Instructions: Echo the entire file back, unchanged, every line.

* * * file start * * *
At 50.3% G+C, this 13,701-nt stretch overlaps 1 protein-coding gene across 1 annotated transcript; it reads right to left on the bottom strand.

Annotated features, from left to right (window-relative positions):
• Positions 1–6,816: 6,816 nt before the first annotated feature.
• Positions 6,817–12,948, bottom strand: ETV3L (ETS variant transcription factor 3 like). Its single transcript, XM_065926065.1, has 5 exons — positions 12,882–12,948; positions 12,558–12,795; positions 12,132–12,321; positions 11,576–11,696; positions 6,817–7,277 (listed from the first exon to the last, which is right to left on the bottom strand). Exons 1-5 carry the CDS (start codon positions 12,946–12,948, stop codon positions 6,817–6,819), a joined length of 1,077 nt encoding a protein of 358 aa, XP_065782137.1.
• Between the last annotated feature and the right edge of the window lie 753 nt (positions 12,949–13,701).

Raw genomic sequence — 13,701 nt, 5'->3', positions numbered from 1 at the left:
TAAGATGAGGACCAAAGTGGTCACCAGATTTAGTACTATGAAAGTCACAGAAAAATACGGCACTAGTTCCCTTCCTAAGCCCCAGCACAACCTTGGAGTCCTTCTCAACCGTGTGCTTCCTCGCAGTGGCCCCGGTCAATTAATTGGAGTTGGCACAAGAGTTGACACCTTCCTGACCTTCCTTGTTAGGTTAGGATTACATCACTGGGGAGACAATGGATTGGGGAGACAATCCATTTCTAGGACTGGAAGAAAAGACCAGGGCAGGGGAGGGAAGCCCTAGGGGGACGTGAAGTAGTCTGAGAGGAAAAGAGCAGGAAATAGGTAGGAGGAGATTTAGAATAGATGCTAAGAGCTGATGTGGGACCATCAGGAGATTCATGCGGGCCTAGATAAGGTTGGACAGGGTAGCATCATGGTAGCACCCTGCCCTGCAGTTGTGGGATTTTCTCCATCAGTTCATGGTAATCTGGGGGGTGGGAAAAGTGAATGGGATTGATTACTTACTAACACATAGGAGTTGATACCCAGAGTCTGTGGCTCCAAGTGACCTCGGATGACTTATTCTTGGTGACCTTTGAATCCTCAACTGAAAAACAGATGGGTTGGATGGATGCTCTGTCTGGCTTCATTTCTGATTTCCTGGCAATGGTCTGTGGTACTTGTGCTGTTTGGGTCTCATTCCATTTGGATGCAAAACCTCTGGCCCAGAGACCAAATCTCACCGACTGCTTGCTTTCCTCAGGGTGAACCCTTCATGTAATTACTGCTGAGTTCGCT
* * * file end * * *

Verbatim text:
At 50.3% G+C, this 13,701-nt stretch overlaps 1 protein-coding gene across 1 annotated transcript; it reads right to left on the bottom strand.

Annotated features, from left to right (window-relative positions):
• Positions 1–6,816: 6,816 nt before the first annotated feature.
• Positions 6,817–12,948, bottom strand: ETV3L (ETS variant transcription factor 3 like). Its single transcript, XM_065926065.1, has 5 exons — positions 12,882–12,948; positions 12,558–12,795; positions 12,132–12,321; positions 11,576–11,696; positions 6,817–7,277 (listed from the first exon to the last, which is right to left on the bottom strand). Exons 1-5 carry the CDS (start codon positions 12,946–12,948, stop codon positions 6,817–6,819), a joined length of 1,077 nt encoding a protein of 358 aa, XP_065782137.1.
• Between the last annotated feature and the right edge of the window lie 753 nt (positions 12,949–13,701).

Raw genomic sequence — 13,701 nt, 5'->3', positions numbered from 1 at the left:
TAAGATGAGGACCAAAGTGGTCACCAGATTTAGTACTATGAAAGTCACAGAAAAATACGGCACTAGTTCCCTTCCTAAGCCCCAGCACAACCTTGGAGTCCTTCTCAACCGTGTGCTTCCTCGCAGTGGCCCCGGTCAATTAATTGGAGTTGGCACAAGAGTTGACACCTTCCTGACCTTCCTTGTTAGGTTAGGATTACATCACTGGGGAGACAATGGATTGGGGAGACAATCCATTTCTAGGACTGGAAGAAAAGACCAGGGCAGGGGAGGGAAGCCCTAGGGGGACGTGAAGTAGTCTGAGAGGAAAAGAGCAGGAAATAGGTAGGAGGAGATTTAGAATAGATGCTAAGAGCTGATGTGGGACCATCAGGAGATTCATGCGGGCCTAGATAAGGTTGGACAGGGTAGCATCATGGTAGCACCCTGCCCTGCAGTTGTGGGATTTTCTCCATCAGTTCATGGTAATCTGGGGGGTGGGAAAAGTGAATGGGATTGATTACTTACTAACACATAGGAGTTGATACCCAGAGTCTGTGGCTCCAAGTGACCTCGGATGACTTATTCTTGGTGACCTTTGAATCCTCAACTGAAAAACAGATGGGTTGGATGGATGCTCTGTCTGGCTTCATTTCTGATTTCCTGGCAATGGTCTGTGGTACTTGTGCTGTTTGGGTCTCATTCCATTTGGATGCAAAACCTCTGGCCCAGAGACCAAATCTCACCGACTGCTTGCTTTCCTCAGGGTGAACCCTTCATGTAATTACTGCTGAGTTCGCT